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Volume43,Number 13 WINSTON-SALEM, N.C. THURSDAY, December 1, 2016
Carlisle in lead local NAACP
BY TEVIN STINSON
The local NAACP branch elections went over without
any issues as candidates ran unopposed in races for lead
ership roles and the executive committee.
Tlie Rev. Alvin Carlisle was elected president. He had
announced his candidacy months ago, saying former N.C.
Sen. Earline Parmon, who died in March, inspired him.
At this crucial time for American democracy, and fol
lowing last year's local NAACP controversial election
that had to be supervised by state NAACP officials after
allegations of foul play, a quiet election is exactly what
the local branch needed.
According to branch members, Carlisle will be the
first president in some time to begin his tenure with the
local branch in good standing with the state board. In
years pass, delegates were unable to vote during the state
Other newly elected
officials are, Dan Piggott,
vice president; Tonya
McDaniel, second vice
president; the outgoing
president, Isaac "Ike"
Howard, third vice presi
dent; and Jannette Piggott,
treasurer. No one was
elected for secretary, assis
tant secretary or assistant
treasurer. According to
interim secretary Linda
Sutton, those positions will be
filled at a later date.
Those chosen to serve on the executive committee are
James W. Shaw, Rev. Keith Vereen, Walter Marshall,
Stephen Hairston, Patrick Thomas, Jamie Transou, Doris
S. Herrell, Mittie Glymph-Cooke, Stuart Cooke and Dr.
During an interview with The Chronicle, Carlisle said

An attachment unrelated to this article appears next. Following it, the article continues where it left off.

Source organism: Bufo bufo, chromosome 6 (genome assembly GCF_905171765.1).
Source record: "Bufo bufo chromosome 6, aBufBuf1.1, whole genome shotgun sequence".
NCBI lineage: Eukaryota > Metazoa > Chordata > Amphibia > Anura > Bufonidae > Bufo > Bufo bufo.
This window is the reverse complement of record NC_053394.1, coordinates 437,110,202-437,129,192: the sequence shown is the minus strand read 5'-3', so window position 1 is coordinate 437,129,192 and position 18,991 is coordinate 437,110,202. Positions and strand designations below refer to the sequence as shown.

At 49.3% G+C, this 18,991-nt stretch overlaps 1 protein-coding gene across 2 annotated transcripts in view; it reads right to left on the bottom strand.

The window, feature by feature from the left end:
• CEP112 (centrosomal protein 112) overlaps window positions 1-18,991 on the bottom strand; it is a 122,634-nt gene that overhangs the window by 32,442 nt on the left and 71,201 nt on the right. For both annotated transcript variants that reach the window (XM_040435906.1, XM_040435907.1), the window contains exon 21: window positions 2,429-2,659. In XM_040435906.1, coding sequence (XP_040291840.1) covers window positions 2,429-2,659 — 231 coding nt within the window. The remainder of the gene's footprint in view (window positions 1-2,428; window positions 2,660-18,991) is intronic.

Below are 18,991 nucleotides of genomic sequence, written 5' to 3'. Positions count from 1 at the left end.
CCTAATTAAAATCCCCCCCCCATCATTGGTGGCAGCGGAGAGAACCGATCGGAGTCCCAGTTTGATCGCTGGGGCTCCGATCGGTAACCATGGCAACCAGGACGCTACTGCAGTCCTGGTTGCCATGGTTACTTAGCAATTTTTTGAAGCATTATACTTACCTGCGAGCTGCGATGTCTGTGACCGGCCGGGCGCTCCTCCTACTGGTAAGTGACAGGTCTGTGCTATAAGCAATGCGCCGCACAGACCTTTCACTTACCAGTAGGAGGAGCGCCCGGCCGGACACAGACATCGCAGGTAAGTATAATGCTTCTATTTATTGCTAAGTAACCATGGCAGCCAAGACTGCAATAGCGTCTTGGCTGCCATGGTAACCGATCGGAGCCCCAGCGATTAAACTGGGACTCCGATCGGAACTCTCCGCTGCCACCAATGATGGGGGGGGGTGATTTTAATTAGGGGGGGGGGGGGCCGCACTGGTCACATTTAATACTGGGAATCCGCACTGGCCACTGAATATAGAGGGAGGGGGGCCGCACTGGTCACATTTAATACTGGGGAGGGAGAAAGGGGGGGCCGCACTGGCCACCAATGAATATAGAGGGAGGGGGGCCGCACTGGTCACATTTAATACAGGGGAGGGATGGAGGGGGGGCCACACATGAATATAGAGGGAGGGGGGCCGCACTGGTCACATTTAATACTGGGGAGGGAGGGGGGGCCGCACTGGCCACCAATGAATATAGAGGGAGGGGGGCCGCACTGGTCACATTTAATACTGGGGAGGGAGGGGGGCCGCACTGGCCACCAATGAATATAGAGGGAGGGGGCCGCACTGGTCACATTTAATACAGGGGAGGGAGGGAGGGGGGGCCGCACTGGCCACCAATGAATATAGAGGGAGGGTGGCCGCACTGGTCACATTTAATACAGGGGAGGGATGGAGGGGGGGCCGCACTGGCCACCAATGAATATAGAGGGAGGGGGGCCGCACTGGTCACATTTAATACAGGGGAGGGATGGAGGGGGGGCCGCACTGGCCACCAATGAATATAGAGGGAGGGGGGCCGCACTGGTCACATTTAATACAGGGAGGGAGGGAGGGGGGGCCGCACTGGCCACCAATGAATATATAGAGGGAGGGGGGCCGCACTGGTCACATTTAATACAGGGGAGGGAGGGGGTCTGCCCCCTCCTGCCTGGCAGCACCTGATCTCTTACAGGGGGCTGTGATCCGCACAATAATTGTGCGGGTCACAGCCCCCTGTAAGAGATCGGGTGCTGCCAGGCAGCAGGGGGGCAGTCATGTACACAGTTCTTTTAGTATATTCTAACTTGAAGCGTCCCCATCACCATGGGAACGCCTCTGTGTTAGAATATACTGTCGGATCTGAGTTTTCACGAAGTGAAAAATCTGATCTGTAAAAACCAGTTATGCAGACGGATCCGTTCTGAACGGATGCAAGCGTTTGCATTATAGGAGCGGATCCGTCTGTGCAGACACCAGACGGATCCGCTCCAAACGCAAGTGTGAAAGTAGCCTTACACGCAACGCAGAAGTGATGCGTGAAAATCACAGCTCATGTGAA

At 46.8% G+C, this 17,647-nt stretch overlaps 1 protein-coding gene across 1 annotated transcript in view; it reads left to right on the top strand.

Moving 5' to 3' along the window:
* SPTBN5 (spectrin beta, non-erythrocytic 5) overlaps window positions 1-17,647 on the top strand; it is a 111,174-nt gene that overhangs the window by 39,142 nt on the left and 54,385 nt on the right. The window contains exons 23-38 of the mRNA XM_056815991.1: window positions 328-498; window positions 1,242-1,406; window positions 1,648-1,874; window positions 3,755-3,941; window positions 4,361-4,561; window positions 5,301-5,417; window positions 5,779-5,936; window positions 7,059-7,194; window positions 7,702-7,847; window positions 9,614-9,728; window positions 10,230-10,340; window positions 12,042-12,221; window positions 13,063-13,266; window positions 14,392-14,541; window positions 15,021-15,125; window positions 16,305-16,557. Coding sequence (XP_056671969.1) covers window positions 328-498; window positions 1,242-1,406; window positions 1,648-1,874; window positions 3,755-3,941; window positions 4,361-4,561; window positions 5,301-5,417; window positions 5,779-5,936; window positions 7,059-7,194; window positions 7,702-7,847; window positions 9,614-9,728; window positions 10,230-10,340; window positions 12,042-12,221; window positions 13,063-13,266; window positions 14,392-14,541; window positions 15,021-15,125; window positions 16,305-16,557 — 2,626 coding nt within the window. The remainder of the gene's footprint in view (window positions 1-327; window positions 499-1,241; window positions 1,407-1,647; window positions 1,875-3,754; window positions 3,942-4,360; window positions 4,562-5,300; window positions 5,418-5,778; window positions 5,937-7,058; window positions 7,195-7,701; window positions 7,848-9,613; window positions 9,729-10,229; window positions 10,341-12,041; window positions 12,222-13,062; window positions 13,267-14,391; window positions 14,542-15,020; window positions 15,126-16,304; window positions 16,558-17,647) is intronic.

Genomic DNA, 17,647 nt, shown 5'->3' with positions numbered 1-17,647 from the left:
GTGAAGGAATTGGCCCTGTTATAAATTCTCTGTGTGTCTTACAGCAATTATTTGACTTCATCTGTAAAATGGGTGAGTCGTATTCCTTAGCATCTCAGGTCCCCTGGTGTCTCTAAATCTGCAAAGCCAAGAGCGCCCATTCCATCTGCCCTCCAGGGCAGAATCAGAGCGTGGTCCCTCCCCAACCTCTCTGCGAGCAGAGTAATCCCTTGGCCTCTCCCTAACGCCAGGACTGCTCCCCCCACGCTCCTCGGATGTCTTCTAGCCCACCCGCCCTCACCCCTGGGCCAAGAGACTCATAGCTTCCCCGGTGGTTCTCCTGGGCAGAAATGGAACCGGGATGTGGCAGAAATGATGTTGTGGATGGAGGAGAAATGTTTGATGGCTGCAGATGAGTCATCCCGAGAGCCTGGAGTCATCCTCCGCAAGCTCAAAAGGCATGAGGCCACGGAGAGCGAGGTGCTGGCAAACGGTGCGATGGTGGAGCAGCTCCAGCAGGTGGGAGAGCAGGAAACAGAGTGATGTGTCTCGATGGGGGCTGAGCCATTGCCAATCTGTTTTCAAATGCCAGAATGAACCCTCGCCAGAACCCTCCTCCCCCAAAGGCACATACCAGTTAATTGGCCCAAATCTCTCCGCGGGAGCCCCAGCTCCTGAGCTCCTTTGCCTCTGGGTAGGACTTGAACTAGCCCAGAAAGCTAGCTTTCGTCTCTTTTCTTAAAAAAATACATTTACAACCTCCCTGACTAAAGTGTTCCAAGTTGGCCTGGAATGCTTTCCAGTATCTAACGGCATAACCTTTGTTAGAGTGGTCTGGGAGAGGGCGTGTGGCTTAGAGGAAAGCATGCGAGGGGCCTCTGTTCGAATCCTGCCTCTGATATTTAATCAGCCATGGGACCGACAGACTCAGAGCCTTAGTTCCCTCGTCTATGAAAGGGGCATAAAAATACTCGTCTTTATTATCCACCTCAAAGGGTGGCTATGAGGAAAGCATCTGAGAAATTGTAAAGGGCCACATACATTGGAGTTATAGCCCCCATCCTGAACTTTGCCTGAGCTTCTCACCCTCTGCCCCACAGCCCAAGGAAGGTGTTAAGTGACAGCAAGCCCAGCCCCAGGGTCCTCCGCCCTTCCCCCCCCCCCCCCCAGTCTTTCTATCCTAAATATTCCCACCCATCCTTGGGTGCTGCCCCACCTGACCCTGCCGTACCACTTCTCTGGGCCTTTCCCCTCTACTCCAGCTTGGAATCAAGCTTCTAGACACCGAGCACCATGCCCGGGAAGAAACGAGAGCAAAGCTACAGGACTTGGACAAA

that during his term as president one of his main focus
points will be improving underperforming schools in the
"Our biggest focus will be improving the performance
of our children in the public school system," continued
Carlisle. "Years ago, the NAACP sponsored after-school
programs that were geared toward improving reading
scores, and we're looking to get back to that."
Carlisle said he will also look to promote black entre
preneurism, and build the connection between the com
munity and elected officials. He said a lot of people
believe there is a divide between politicians and the
African-American community. Under his watch, the
NAACP will look to be a hub where elected officials and
See NAACP on A7
SMALL BUSINESS SATURDAY
, Photo by Tcvin S tin son
Patsy Squire admires a hat inside Body and Soul in downtown Winston-Salem last weekend during the Shop
Small Bus Tour hosted by the Winston-Salem Black Chamber of Commerce.
Tour emphasizes 'buying black'
Shoppers explore the minority-owned
business scene in W-S
BY TEVIN STINSON
THE CHRONICLE . '
Last Saturday, the Winston-Salem Black Chamber of
Commerce marked "Small Business Saturday,", the coun
terpart to Black Friday and Cyber Monday, by taking
shoppers on a "Shop SmalT Bus Tour" of minority-owned
businesses in the area- \
American Express founded Small Business Saturday
on the Saturday after Thanksgiving in 2010. ?
Every Saturday after Thanksgiving, the Black
Chamber rents a bus, and invites shoppers to go on a guid
ed tour of the businesses in Winston-Salem and Forsyth
County that are owned and operated by men and women
of color. This year, more than a dozen passengers boarded
the bus to discover some of the city's hidden gems.
Throughout the voyage, organization President
Randon Pender highlighted more than 30 different minor
ity-owned ventures. As the bus traveled through the city,